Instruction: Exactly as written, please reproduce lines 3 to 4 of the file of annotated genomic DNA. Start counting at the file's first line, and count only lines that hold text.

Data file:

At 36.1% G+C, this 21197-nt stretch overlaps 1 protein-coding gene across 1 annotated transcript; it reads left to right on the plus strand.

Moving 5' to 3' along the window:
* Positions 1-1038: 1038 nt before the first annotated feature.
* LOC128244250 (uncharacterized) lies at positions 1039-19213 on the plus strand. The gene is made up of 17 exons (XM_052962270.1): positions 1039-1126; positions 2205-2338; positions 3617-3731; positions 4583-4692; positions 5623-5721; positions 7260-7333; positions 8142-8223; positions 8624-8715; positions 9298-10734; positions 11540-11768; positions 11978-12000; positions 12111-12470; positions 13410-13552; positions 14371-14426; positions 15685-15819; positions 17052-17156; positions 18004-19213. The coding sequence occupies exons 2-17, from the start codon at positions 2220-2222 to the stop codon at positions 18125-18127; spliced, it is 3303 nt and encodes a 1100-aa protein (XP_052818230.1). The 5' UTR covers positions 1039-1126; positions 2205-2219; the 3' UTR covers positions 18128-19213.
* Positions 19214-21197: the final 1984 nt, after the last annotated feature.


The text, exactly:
* Positions 1-1038: 1038 nt before the first annotated feature.
* LOC128244250 (uncharacterized) lies at positions 1039-19213 on the plus strand. The gene is made up of 17 exons (XM_052962270.1): positions 1039-1126; positions 2205-2338; positions 3617-3731; positions 4583-4692; positions 5623-5721; positions 7260-7333; positions 8142-8223; positions 8624-8715; positions 9298-10734; positions 11540-11768; positions 11978-12000; positions 12111-12470; positions 13410-13552; positions 14371-14426; positions 15685-15819; positions 17052-17156; positions 18004-19213. The coding sequence occupies exons 2-17, from the start codon at positions 2220-2222 to the stop codon at positions 18125-18127; spliced, it is 3303 nt and encodes a 1100-aa protein (XP_052818230.1). The 5' UTR covers positions 1039-1126; positions 2205-2219; the 3' UTR covers positions 18128-19213.